That’s a perfectly understandable perspective (about which I say more, in a slightly different form, soon). All I’m saying here is that it needs to be forthrightly acknowledged, rather than hidden away as a kind of footnote to what is officially presented a small pastoral change. That right or wrong, good or evil, merciful or destructive, the Kasper proposal is not a minor tweak to Catholic discipline: It’s a depth charge, a change pregnant with further changes, an alteration that could have far more sweeping consequences than innovations (married priests; female cardinals) that might seem more radical on their face.

For reasons of theology, sociology, and simple logic, admitting the remarried to communion has the potential to transform not only Catholic teaching and Catholic life, but the church’s very self-understanding. These are the real stakes in this controversy; these are the terms, here and in Rome, on which it needs to be debated.

Read it all.

Filed under: * Christian Life / Church LifeParish Ministry* Culture-WatchMarriage & Family* Religion News & CommentaryOther ChurchesRoman Catholic* TheologyAnthropologyEthics / Moral TheologyPastoral Theology

1 Comments
Posted July 29, 2014 at 5:00 am [Printer Friendly] [Print w/ comments]

Posted by Kendall Harmon

The congregation of a Hamilton church divided by a denominational debate on the proposed blessings of same sex relationships spent yesterday's services in separate buildings praying for one another.

Around 100 members of West Hamilton Anglican Parish left the Rifle Range Road church last week under the Rev Michael Hewat and his wife Kimberley Hewat's leadership. The departure came following months of discussion of a controversial motion passed in May by the General Synod of the Anglican Church in New Zealand and Polynesia.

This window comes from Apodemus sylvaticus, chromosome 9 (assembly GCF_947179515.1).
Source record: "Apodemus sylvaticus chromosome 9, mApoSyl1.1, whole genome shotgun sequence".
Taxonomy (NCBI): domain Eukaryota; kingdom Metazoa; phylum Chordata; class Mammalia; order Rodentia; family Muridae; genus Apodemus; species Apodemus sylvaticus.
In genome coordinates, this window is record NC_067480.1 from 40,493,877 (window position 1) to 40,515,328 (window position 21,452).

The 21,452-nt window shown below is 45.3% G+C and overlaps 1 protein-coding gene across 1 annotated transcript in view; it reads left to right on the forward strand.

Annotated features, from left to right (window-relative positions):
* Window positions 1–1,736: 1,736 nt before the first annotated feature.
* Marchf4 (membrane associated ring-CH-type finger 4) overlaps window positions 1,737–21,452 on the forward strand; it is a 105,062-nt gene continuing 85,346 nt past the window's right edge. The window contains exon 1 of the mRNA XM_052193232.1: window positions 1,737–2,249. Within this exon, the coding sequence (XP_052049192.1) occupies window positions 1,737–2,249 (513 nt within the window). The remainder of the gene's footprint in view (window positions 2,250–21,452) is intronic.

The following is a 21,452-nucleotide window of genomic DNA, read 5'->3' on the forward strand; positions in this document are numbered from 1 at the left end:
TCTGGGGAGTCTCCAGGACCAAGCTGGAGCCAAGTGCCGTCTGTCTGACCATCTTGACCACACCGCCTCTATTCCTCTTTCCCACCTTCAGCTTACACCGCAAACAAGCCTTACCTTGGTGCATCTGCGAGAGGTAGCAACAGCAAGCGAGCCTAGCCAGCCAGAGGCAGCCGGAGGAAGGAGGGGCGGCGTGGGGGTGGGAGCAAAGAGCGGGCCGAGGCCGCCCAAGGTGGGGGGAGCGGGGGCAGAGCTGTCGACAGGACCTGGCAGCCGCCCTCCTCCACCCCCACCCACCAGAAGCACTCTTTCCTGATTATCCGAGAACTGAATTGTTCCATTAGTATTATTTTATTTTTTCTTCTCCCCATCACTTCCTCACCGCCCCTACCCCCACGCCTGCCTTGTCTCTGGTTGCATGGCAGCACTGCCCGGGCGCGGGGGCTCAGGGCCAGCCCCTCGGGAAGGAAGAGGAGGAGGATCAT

The motion aimed to establish a working group to recommended a process and structure which included a "yet-to-be-developed liturgy for blessing right ordered same-gender relationships".

The Hewats, supported by 95 per cent of the congregation who attended a special meeting this month, opposed the motion on the grounds that it was contrary to the teachings of the Bible.

Read it all.

Filed under: * Anglican - EpiscopalAnglican ProvincesAnglican Church in Aotearoa, New Zealand and PolynesiaSexuality Debate (in Anglican Communion)Same-sex blessings* TheologyEthics / Moral TheologyPastoral Theology

3 Comments
Posted July 27, 2014 at 12:00 pm [Printer Friendly] [Print w/ comments]

Posted by Kendall Harmon

The belief that your partner will be there for you when things go wrong lays a strong foundation for marital happiness. What creates this belief? Surprisingly, it’s not only how your spouse behaves during a crisis, but also how he or she responds when something great happens, according to Shelly Gable, Ph.D., a psychology professor at UC Santa Barbara

Got a promotion? Your spouse could respond actively or passively, constructively or destructively. The best would be active/constructive: “I know you’ve worked so hard for this! Let’s celebrate.” The worst would be active/destructive: “Wow, do you really think you can handle this extra responsibility?” Somewhere in between are a “[yawn] That’s nice, dear,” or worse, “Did you pick up my dry cleaning?”

Celebrating each other’s ­triumphs is a no-brainer for Atherton and Bert Drenth, a 58-year-old health care company owner and a 60-year-old service rep for hospital lab equipment in Guelph, ­Ontario. The couple agree that they have been “each other’s best cheerleaders,” throughout their marriage. When Bert gave Atherton the news, for example, that he’d landed a great new job, she told him, “All your hard work, integrity, reliability, and attention to detail really paid off. I am so proud of you.”